Blue-and-white Chinese porcelain became a hot item in London in the 1870s, a craze the British press mockingly dubbed “Chinamania.” James McNeill Whistler, an early collector of Chinese porcelain, helped stimulate this fad by depicting such wares in his paintings.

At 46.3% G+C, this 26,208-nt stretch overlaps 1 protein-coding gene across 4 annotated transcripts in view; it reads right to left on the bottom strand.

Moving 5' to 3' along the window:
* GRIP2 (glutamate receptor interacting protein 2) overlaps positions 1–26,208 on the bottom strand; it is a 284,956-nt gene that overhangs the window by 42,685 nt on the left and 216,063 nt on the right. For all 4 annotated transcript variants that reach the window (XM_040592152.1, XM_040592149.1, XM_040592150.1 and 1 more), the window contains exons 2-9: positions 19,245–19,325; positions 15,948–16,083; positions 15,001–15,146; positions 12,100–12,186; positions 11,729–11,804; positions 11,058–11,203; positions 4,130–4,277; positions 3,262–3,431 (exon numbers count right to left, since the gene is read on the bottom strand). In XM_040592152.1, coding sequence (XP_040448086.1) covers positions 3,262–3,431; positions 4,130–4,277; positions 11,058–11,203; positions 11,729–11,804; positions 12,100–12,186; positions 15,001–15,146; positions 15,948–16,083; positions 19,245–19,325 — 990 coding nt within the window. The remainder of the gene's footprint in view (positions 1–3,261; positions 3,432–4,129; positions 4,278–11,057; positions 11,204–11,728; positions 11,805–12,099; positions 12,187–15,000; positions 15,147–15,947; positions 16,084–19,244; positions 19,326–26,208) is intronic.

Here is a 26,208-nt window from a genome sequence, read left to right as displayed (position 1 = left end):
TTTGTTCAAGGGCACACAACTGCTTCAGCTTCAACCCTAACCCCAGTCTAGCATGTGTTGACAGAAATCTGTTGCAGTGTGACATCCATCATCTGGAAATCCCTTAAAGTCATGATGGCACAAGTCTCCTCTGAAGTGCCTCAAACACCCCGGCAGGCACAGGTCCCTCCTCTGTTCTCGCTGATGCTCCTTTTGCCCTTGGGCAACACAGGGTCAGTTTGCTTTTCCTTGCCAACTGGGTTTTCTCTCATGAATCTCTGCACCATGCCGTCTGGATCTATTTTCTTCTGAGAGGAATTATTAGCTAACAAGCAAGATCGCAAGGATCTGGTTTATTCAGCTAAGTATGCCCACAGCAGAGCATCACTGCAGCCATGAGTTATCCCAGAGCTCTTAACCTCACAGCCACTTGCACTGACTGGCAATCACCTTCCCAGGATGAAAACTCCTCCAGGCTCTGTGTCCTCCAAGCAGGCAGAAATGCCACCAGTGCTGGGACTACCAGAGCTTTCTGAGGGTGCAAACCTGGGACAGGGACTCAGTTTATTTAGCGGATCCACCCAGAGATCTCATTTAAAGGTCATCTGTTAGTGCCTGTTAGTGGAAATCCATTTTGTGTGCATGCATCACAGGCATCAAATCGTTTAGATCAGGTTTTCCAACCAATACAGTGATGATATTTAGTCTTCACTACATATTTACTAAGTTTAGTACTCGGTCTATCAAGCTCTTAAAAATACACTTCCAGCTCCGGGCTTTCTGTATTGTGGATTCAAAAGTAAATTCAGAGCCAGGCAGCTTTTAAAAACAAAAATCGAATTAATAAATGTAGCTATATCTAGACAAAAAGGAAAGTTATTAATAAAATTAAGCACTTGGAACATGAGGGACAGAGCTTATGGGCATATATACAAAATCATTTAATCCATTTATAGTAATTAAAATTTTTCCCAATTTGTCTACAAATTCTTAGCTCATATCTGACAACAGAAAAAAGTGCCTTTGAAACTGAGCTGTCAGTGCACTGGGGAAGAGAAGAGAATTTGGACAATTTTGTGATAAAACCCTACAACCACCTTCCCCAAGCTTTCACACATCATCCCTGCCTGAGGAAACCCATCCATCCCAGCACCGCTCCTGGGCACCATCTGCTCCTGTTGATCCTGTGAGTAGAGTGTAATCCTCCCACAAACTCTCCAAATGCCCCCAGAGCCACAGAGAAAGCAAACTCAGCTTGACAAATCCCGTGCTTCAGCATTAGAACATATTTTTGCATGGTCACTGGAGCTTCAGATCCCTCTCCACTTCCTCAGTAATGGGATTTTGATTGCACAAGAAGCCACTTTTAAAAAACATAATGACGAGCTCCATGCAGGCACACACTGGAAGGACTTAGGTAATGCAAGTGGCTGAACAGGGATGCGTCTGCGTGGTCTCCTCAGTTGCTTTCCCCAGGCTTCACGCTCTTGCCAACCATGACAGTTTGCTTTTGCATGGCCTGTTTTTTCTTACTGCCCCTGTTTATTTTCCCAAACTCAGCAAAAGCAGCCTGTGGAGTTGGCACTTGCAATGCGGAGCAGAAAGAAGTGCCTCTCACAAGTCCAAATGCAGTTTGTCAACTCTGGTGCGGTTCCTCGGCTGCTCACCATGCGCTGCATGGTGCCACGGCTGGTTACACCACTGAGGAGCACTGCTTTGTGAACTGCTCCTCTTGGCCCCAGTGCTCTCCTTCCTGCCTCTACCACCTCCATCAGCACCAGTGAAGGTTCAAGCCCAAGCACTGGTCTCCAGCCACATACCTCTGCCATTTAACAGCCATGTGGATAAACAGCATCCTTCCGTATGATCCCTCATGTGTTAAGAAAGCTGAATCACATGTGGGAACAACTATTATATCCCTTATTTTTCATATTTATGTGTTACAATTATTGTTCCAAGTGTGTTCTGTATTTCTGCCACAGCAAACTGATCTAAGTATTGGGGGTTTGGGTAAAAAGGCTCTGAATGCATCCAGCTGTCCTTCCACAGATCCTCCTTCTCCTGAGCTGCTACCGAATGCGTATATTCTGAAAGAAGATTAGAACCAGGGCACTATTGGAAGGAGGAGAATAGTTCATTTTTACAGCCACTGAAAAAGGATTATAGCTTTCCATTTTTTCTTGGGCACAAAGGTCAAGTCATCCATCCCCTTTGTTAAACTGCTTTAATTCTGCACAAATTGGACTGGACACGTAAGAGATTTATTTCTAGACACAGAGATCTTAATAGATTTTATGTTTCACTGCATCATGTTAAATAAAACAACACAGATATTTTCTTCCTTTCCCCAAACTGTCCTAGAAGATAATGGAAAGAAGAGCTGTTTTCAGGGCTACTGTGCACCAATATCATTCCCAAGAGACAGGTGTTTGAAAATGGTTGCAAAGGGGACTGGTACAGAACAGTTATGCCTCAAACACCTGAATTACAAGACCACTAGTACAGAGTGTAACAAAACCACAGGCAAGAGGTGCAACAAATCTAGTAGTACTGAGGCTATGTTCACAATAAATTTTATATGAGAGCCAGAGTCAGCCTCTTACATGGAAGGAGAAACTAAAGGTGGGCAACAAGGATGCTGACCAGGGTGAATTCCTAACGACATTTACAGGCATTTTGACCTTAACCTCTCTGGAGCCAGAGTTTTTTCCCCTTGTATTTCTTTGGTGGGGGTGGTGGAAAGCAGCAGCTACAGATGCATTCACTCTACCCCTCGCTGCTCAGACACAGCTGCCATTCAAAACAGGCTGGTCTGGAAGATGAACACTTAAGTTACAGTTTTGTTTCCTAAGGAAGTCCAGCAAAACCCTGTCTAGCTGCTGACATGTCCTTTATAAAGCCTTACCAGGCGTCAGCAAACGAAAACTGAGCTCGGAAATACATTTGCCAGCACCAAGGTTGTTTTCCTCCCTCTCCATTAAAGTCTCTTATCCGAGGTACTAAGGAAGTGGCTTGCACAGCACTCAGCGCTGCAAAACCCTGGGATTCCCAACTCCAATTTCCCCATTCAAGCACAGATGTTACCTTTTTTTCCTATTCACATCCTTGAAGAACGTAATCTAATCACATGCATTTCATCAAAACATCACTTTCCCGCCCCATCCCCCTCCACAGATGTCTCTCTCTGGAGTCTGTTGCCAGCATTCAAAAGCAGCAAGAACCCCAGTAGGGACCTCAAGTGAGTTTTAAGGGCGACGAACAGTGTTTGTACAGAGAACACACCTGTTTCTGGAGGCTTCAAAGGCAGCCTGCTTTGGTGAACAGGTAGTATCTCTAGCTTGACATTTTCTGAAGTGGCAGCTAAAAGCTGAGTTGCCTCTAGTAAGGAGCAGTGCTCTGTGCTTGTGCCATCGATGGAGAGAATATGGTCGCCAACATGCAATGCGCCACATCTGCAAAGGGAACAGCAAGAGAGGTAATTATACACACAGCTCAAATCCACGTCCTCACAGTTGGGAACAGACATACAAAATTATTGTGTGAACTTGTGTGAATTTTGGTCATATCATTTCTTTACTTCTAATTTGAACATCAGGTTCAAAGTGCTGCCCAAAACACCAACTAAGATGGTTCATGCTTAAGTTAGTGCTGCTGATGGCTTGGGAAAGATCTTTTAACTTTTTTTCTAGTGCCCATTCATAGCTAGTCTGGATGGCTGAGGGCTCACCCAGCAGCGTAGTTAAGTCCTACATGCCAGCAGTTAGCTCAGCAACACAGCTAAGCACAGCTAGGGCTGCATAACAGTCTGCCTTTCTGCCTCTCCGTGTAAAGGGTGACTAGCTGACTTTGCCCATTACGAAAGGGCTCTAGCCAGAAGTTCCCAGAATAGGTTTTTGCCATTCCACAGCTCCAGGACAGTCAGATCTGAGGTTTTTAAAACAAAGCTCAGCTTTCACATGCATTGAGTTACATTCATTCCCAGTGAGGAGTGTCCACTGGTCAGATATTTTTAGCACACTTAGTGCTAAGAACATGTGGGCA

The Chinamania exhibition at the Freer explores Chinese porcelain in Whistler’s England, where it was first valued as aesthetic inspiration but soon proliferated as a commodity. Featured are twenty-three works of art: blue-and-white porcelain objects from the Peacock Room; eight wash drawings of Kangxi porcelain that Whistler produced for a collector’s catalogue; and paintings, pastels, and etchings inspired by the artist’s interest in porcelain.